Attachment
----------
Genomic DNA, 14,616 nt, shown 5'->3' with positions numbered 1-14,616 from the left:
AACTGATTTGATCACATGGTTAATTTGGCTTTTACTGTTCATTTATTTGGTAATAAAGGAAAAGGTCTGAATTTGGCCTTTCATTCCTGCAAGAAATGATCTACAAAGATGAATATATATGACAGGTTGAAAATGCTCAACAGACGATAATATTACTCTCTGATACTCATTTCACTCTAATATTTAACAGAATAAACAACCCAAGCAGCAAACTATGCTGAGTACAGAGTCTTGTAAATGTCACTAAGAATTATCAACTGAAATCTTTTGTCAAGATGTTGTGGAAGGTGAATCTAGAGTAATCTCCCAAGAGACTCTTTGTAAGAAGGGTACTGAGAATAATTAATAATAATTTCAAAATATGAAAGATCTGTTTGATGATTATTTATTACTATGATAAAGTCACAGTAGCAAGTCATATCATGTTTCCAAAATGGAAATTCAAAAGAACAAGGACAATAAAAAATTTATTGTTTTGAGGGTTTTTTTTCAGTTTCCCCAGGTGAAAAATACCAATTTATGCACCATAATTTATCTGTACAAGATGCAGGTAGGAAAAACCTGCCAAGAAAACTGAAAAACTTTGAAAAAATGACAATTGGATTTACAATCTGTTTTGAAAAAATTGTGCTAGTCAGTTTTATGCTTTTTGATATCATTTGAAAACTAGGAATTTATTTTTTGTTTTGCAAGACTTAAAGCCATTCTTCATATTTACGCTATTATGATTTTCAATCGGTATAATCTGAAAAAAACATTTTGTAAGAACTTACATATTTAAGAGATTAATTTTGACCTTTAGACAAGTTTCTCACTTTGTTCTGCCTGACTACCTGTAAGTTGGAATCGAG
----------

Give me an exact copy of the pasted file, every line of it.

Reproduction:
Genomic DNA, 14,616 nt, shown 5'->3' with positions numbered 1-14,616 from the left:
AACTGATTTGATCACATGGTTAATTTGGCTTTTACTGTTCATTTATTTGGTAATAAAGGAAAAGGTCTGAATTTGGCCTTTCATTCCTGCAAGAAATGATCTACAAAGATGAATATATATGACAGGTTGAAAATGCTCAACAGACGATAATATTACTCTCTGATACTCATTTCACTCTAATATTTAACAGAATAAACAACCCAAGCAGCAAACTATGCTGAGTACAGAGTCTTGTAAATGTCACTAAGAATTATCAACTGAAATCTTTTGTCAAGATGTTGTGGAAGGTGAATCTAGAGTAATCTCCCAAGAGACTCTTTGTAAGAAGGGTACTGAGAATAATTAATAATAATTTCAAAATATGAAAGATCTGTTTGATGATTATTTATTACTATGATAAAGTCACAGTAGCAAGTCATATCATGTTTCCAAAATGGAAATTCAAAAGAACAAGGACAATAAAAAATTTATTGTTTTGAGGGTTTTTTTTCAGTTTCCCCAGGTGAAAAATACCAATTTATGCACCATAATTTATCTGTACAAGATGCAGGTAGGAAAAACCTGCCAAGAAAACTGAAAAACTTTGAAAAAATGACAATTGGATTTACAATCTGTTTTGAAAAAATTGTGCTAGTCAGTTTTATGCTTTTTGATATCATTTGAAAACTAGGAATTTATTTTTTGTTTTGCAAGACTTAAAGCCATTCTTCATATTTACGCTATTATGATTTTCAATCGGTATAATCTGAAAAAAACATTTTGTAAGAACTTACATATTTAAGAGATTAATTTTGACCTTTAGACAAGTTTCTCACTTTGTTCTGCCTGACTACCTGTAAGTTGGAATCGAG